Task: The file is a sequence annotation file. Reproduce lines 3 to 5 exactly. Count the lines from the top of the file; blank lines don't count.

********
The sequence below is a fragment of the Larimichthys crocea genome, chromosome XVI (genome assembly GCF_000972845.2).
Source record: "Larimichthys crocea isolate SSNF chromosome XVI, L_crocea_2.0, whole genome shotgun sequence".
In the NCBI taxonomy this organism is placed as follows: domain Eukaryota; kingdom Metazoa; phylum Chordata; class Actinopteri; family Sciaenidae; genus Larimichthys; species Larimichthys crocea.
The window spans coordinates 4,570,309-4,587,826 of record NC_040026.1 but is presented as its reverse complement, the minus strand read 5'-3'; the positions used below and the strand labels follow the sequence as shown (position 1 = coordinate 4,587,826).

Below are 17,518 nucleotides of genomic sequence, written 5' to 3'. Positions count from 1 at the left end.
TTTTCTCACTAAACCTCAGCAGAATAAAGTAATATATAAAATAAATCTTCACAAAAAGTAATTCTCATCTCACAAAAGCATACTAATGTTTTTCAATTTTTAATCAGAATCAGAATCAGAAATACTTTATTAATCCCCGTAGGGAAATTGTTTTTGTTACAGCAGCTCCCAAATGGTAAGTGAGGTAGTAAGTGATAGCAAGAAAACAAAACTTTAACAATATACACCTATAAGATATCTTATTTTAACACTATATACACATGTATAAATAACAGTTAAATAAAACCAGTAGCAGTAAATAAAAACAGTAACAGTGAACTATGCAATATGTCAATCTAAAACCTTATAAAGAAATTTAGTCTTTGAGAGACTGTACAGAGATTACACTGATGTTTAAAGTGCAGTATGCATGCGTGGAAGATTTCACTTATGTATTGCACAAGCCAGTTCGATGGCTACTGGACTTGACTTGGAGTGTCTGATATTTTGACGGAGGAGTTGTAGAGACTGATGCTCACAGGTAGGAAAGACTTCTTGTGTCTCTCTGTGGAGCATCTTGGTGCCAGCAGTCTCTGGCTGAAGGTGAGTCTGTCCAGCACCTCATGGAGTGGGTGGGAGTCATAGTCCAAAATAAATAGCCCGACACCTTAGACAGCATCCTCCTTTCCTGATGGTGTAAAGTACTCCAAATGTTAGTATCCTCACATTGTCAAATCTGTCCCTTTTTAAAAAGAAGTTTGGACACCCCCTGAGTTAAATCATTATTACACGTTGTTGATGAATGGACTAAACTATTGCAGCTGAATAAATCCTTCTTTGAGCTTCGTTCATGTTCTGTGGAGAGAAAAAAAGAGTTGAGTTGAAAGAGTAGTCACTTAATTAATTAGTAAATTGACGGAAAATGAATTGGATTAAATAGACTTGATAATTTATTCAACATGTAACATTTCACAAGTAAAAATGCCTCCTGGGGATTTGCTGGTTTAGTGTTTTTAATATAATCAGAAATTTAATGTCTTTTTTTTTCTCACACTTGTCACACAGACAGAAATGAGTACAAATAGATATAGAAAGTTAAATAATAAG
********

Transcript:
In the NCBI taxonomy this organism is placed as follows: domain Eukaryota; kingdom Metazoa; phylum Chordata; class Actinopteri; family Sciaenidae; genus Larimichthys; species Larimichthys crocea.
The window spans coordinates 4,570,309-4,587,826 of record NC_040026.1 but is presented as its reverse complement, the minus strand read 5'-3'; the positions used below and the strand labels follow the sequence as shown (position 1 = coordinate 4,587,826).

Below are 17,518 nucleotides of genomic sequence, written 5' to 3'. Positions count from 1 at the left end.